Day Ten: Soul

I honestly have no idea what to write for this topic. Souls are not something I think about often. I know that my Unseen essence – the part of me that enlivens me, gives me a sacred element – belongs to my two gods.

And that’s about all the thought I have on the matter.

Day Nine: Faith

noun: faith /fāTH/

  1. complete trust or confidence in someone or something: “this restores one’s faith in politicians”
  2. strong belief in God or in the doctrines of a religion, based on spiritual apprehension rather than proof. “she gave her life for her faith”
    1. a system of religious belief. plural noun: faiths “the Christian faith”
    2. a strongly held belief or theory. “the faith that life will expand until it fills the universe”

I have a strange relationship with the word faith. I am a skeptic by nature. I rarely take things “on faith”, as it were. To do so would mean suspending one of my personal principles — that anything worth believing must be examinable; there must be some proof that can be considered before I can be satisfied. To be fair, I probably define proof much differently than others; still, nothing is integrated into my beliefs until I can find reason to consider it true.

My relationship with my Parents is much the same. When each of Them came to me, I did not make the assumption that I had been chosen as Their devotee or child. I acknowledged Them, I honored Them, and I tried to corroborate my experiences with others who dealt with Them. I waited for the Rite of Parent Divination, which confirmed Them as my Parents. Only then did I accept  that They were interested in me, particularly.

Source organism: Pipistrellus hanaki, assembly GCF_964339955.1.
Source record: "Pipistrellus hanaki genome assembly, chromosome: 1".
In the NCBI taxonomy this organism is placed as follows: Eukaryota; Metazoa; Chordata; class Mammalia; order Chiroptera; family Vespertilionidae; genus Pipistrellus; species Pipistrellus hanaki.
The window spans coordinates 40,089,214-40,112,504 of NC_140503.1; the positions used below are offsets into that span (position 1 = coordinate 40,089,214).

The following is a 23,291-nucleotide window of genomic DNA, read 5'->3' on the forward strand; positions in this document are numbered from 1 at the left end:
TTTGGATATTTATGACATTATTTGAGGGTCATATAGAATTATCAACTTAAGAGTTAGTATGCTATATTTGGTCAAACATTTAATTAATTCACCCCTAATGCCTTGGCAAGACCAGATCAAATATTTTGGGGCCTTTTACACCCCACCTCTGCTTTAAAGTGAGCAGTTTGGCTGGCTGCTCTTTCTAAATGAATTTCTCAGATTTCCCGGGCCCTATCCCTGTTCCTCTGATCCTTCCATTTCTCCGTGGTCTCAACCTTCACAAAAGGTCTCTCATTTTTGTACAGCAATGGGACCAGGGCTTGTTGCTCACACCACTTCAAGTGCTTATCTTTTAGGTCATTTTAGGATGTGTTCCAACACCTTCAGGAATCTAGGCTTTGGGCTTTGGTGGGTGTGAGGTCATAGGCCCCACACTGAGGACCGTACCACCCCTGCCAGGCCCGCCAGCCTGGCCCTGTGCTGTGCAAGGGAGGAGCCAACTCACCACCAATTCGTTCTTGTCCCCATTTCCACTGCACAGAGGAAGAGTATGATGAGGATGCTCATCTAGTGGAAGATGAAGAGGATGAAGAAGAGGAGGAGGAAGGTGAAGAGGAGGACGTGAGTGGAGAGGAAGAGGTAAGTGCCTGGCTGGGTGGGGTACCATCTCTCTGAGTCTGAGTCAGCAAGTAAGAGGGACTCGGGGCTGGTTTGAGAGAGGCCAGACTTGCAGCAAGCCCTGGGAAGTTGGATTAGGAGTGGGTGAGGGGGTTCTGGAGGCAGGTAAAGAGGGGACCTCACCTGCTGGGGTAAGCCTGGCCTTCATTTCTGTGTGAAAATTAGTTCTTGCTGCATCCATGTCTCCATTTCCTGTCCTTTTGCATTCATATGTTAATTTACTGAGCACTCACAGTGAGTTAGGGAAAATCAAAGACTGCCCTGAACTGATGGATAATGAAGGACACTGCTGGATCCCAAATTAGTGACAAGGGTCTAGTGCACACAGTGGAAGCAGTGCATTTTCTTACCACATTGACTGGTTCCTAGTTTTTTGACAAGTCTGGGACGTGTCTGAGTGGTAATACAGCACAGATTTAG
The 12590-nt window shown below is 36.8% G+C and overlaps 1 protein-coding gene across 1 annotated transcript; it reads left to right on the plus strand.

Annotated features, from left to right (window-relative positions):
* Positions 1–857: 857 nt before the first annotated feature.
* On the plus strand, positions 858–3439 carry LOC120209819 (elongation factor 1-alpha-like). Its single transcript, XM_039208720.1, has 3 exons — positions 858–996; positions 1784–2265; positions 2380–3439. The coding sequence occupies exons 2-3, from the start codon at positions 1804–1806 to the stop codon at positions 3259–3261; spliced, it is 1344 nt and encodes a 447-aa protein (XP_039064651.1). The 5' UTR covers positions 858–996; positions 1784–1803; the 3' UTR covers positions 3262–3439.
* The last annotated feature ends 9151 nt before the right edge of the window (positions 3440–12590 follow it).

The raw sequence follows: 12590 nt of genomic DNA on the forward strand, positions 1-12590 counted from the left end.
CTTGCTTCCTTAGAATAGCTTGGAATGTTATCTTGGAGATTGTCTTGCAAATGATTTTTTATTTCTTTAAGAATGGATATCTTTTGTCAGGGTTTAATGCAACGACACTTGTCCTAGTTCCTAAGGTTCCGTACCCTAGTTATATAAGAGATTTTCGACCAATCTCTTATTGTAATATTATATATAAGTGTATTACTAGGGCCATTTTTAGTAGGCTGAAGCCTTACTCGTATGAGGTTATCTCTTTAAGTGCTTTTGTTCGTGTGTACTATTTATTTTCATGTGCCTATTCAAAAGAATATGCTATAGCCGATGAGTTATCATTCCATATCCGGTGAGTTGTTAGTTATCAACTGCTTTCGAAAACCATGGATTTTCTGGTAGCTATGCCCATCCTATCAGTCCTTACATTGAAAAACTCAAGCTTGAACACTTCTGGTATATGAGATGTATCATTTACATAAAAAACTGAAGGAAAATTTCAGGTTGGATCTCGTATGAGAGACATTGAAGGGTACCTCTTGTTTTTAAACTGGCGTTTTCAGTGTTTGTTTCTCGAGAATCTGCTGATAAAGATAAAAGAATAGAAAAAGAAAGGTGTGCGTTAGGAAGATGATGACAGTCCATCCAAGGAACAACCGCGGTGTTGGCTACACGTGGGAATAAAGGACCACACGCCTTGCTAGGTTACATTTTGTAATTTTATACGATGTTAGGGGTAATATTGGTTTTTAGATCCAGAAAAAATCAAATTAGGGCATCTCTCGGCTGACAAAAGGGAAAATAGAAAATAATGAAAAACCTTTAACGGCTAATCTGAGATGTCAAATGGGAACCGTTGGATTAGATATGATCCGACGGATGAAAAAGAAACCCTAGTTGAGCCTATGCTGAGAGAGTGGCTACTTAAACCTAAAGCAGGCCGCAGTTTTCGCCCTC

I have faith that my gods will not abandon me. I have faith that They will be there for me until the end of my days. I have faith that I always walk with Their blessing. I do not believe for a minute that this will grant me protection from suffering or hardship — but now, only now, after experiences, divinations, and signs and omens have confirmed, do I have faith that these gods are mine and I am Theirs.

Day Eight: Hope

I hoped that I would find my place.

I hoped that I would be good enough for Her.

I hoped that He would be with me forever.

I hoped that I could live up to the name They called me.

I hoped that I would be worthy of the Ordeal.

I hoped that I could serve well as Their priest.

I hoped that They would bless my marriage.

I hoped that They would bless my studies.

I hoped that They would forgive me for focusing on myself.

I hope that I can always honor Them.

I hope that I will always have Their love.

I hope that all that I do can be in Their service.

Day Seven: Dark

Writing about the darkness in my gods feels awfully presumptuous. Who am I to say that I can access the darkest parts of my gods? They’re deities and I’m a human; even when They show me Their shadows, I honor those alongside the light, because there’s something sacred in that darkness, too.